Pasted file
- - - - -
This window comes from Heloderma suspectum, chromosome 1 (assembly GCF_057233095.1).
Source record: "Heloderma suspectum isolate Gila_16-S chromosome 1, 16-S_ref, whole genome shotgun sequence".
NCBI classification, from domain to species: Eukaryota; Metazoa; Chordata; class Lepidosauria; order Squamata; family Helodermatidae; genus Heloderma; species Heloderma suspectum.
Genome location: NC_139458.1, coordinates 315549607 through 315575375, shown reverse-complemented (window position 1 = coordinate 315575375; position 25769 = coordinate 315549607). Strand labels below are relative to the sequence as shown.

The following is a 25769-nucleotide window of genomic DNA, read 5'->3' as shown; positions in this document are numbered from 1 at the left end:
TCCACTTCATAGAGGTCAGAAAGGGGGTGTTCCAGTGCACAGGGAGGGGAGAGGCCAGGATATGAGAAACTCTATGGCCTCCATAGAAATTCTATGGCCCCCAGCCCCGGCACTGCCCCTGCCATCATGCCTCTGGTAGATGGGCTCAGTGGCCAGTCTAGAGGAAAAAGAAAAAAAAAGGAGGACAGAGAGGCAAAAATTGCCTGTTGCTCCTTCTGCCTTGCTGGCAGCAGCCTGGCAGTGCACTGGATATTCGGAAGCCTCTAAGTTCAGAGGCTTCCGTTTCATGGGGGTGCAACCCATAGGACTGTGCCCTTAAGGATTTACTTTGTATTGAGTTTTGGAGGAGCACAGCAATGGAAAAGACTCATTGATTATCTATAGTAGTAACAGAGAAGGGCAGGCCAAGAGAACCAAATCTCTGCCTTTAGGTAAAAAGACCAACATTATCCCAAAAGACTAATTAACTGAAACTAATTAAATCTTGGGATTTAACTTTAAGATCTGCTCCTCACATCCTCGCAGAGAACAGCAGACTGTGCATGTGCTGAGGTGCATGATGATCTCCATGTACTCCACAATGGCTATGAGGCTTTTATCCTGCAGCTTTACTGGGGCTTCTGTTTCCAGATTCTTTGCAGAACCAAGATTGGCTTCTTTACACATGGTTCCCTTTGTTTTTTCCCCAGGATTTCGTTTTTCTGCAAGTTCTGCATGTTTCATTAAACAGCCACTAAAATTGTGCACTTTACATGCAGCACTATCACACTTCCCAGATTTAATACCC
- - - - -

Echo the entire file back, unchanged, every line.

This window comes from Heloderma suspectum, chromosome 1 (assembly GCF_057233095.1).
Source record: "Heloderma suspectum isolate Gila_16-S chromosome 1, 16-S_ref, whole genome shotgun sequence".
NCBI classification, from domain to species: Eukaryota; Metazoa; Chordata; class Lepidosauria; order Squamata; family Helodermatidae; genus Heloderma; species Heloderma suspectum.
Genome location: NC_139458.1, coordinates 315549607 through 315575375, shown reverse-complemented (window position 1 = coordinate 315575375; position 25769 = coordinate 315549607). Strand labels below are relative to the sequence as shown.

The following is a 25769-nucleotide window of genomic DNA, read 5'->3' as shown; positions in this document are numbered from 1 at the left end:
TCCACTTCATAGAGGTCAGAAAGGGGGTGTTCCAGTGCACAGGGAGGGGAGAGGCCAGGATATGAGAAACTCTATGGCCTCCATAGAAATTCTATGGCCCCCAGCCCCGGCACTGCCCCTGCCATCATGCCTCTGGTAGATGGGCTCAGTGGCCAGTCTAGAGGAAAAAGAAAAAAAAAGGAGGACAGAGAGGCAAAAATTGCCTGTTGCTCCTTCTGCCTTGCTGGCAGCAGCCTGGCAGTGCACTGGATATTCGGAAGCCTCTAAGTTCAGAGGCTTCCGTTTCATGGGGGTGCAACCCATAGGACTGTGCCCTTAAGGATTTACTTTGTATTGAGTTTTGGAGGAGCACAGCAATGGAAAAGACTCATTGATTATCTATAGTAGTAACAGAGAAGGGCAGGCCAAGAGAACCAAATCTCTGCCTTTAGGTAAAAAGACCAACATTATCCCAAAAGACTAATTAACTGAAACTAATTAAATCTTGGGATTTAACTTTAAGATCTGCTCCTCACATCCTCGCAGAGAACAGCAGACTGTGCATGTGCTGAGGTGCATGATGATCTCCATGTACTCCACAATGGCTATGAGGCTTTTATCCTGCAGCTTTACTGGGGCTTCTGTTTCCAGATTCTTTGCAGAACCAAGATTGGCTTCTTTACACATGGTTCCCTTTGTTTTTTCCCCAGGATTTCGTTTTTCTGCAAGTTCTGCATGTTTCATTAAACAGCCACTAAAATTGTGCACTTTACATGCAGCACTATCACACTTCCCAGATTTAATACCC